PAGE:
From a Biblical standpoint, the believer should keep several things in mind when formulating a theodicy. To begin with, the believer could concentrate on the fact that God created the fact of freedom while man performs the act of freedom. There is no evidence in the Bible that says God forces or coerces individuals to disobey what he has commanded. Along the same lines, it is safe to say that God made evil possible, but man makes evil actual. What the problem of evil proponent must come to grips with is that the ability to do something does not necessitate the actual doing it. God is able to control everything, yet he allows man to exercise volition even if it is negative. In his omnipotence, God allows individuals the freedom to choose. Secondly, the proponent of the problem of evil must avoid an equivocation of why God allows the persistence of evil from why he permitted it in the first place. One must take into account God’s sovereign overall purpose -- His divine plan for mankind. Lastly, the Bible speaks of a time where evil will be eradicated. In the final stage of salvation, commonly referred to as Glorification salvation, the believer will be saved from the presence of sin, which includes any pain or suffering. Just because God is allowing some pain and suffering in this life does not mean His divine plans are not working out for the best.


Ironically, in an argument called “The Problem of Evil,” the only problem is for the one who presents the argument in an attempt to disprove the existence of God. Without God there is no concept of evil. Without the existence of objective moral values, there can be no deviation from that which is right; there is no evil. There are no “crooked” lines without a straight line with which to compare it. Any person objecting to the existence of God in light of evil in the world only create more reasons to believe in God.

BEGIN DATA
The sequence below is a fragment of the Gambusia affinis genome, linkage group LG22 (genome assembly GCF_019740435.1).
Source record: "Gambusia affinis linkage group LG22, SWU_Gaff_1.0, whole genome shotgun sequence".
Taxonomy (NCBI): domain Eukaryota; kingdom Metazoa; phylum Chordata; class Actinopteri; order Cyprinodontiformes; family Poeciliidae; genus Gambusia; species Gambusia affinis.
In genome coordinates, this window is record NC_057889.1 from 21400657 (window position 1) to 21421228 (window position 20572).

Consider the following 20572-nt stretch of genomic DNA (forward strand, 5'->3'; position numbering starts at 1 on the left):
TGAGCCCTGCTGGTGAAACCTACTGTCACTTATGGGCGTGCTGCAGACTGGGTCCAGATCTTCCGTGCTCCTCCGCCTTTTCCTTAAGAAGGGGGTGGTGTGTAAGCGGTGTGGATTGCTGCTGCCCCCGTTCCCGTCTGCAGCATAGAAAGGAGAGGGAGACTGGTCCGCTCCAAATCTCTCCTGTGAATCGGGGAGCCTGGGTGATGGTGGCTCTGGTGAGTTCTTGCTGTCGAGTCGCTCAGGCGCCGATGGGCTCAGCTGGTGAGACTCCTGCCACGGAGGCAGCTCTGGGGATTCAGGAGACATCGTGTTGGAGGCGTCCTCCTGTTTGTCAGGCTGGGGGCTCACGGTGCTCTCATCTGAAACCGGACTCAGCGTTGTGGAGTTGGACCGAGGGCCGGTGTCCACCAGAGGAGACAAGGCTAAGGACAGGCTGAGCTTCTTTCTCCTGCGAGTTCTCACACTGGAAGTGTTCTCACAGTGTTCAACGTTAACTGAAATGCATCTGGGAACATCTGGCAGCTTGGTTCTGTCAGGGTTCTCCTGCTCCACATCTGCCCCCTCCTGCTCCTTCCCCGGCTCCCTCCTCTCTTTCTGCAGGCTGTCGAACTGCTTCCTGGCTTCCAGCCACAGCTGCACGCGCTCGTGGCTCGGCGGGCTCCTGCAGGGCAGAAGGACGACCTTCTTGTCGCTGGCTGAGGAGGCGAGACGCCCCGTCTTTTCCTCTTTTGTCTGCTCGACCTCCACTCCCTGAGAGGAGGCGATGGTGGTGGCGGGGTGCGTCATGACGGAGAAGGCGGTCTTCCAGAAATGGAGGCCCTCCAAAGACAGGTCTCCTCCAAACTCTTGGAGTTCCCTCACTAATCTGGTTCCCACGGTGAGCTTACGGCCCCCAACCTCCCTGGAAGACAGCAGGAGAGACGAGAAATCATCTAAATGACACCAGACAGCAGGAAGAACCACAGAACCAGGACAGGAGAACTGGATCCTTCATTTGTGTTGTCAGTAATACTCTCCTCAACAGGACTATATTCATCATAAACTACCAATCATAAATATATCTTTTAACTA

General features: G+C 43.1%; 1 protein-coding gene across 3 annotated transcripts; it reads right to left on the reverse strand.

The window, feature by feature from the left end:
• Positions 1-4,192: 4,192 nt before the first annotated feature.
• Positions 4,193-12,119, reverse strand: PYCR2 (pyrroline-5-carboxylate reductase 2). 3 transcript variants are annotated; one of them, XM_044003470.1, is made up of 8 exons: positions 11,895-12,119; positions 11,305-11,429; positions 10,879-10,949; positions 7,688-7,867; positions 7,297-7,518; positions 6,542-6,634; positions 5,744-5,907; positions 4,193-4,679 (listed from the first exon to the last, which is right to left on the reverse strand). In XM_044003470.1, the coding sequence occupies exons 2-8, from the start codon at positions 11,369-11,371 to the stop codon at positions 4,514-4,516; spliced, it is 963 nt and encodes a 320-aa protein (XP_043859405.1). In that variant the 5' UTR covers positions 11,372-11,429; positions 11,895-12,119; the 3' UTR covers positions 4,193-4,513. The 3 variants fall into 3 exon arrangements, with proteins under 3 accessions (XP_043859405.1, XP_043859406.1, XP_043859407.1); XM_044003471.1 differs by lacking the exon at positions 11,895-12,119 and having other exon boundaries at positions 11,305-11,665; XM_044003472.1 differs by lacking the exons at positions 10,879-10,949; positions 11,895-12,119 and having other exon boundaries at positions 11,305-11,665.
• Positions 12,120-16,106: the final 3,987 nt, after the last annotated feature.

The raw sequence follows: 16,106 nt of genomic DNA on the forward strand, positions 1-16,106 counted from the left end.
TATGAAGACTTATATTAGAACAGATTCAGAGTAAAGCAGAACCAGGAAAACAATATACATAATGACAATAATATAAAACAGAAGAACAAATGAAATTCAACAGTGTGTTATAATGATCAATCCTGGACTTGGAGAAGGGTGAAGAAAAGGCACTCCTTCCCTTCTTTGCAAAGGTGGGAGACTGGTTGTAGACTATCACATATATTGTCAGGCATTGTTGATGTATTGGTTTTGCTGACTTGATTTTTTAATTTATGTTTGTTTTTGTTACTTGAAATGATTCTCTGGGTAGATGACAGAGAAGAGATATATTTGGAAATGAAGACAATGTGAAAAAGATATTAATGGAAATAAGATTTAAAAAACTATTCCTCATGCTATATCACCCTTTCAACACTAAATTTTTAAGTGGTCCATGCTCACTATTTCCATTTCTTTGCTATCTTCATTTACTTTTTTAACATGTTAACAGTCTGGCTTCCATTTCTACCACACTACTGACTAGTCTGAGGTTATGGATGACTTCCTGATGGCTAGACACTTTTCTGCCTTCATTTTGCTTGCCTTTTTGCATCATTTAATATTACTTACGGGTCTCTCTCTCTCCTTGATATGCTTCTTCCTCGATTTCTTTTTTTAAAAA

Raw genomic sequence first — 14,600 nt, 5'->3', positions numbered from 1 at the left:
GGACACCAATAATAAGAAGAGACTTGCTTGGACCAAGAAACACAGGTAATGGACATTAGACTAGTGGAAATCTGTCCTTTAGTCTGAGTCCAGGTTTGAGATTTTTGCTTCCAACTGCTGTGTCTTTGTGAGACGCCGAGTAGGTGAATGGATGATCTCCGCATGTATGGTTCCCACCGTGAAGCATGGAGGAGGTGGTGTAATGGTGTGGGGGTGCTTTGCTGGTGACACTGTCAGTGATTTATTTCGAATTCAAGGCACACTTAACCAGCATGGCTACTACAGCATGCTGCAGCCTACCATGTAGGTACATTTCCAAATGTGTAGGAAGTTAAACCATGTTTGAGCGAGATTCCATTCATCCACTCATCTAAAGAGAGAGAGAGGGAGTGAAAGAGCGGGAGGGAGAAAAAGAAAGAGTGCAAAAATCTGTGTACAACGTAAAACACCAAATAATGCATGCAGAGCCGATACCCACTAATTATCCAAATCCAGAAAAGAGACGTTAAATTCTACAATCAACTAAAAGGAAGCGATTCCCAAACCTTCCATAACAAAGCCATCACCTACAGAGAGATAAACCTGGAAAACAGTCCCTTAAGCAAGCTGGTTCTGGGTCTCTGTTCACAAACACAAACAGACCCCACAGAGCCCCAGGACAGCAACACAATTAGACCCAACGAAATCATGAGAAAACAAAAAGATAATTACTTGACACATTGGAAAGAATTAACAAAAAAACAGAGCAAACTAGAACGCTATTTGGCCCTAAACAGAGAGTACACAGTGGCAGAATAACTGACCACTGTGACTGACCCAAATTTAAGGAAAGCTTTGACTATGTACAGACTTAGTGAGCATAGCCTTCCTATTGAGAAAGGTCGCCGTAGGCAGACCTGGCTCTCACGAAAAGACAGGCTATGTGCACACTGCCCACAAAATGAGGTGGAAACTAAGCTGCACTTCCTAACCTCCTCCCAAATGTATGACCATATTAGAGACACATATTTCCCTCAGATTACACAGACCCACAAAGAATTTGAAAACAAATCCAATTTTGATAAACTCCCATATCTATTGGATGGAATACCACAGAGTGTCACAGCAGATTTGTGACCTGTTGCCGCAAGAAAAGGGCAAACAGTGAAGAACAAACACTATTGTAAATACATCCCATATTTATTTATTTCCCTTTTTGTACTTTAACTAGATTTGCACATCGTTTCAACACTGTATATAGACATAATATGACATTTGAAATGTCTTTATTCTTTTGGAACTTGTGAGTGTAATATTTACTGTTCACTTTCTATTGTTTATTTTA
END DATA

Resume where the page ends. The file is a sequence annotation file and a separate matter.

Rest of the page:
In the midst of a focus on evil and the characteristics of this fallen world, individuals have missed the big picture; namely, that not only will evil be dealt with, but the God who will deal with it also provides the solution to the penalty and the power of sin in the life of the believer. It is true, evil exists, and has dreadfully affected the human race, but God has provided the solution to the problem, which is by grace through faith in the work of the Lord Jesus Christ (John 3:16; 20:31; Acts 16:31). So it seems ludicrous to disregard what God has provided for all eternity in exchange for what we experience in this short life.


Adams, Marylin McCord. Horrendous Evils and the Goodness of God. Ithaca, NY: Corness

University Press, 1999.

Augustine, On Free Choice of the Will, trans. Anna Benjamin and L.H. Hackstaff. New York:

The bobs-Merrill company, Inc., 1964.

Copjec, Joan. ed. Radical Evil. New York, NY: Verso, 1996.

Craig, William Lane, The Problem of Evil. Audiocassette (1-2). In 1997 Masters Series in

Christian Thought. Signal Hill, Ca: Stand To Reason, 1997.

Feinberg, John S. The Many Faces of Evil: Theological Systems and the Problem of Evil. Grand

Rapids, MI: Zondervan, 1979, 1994.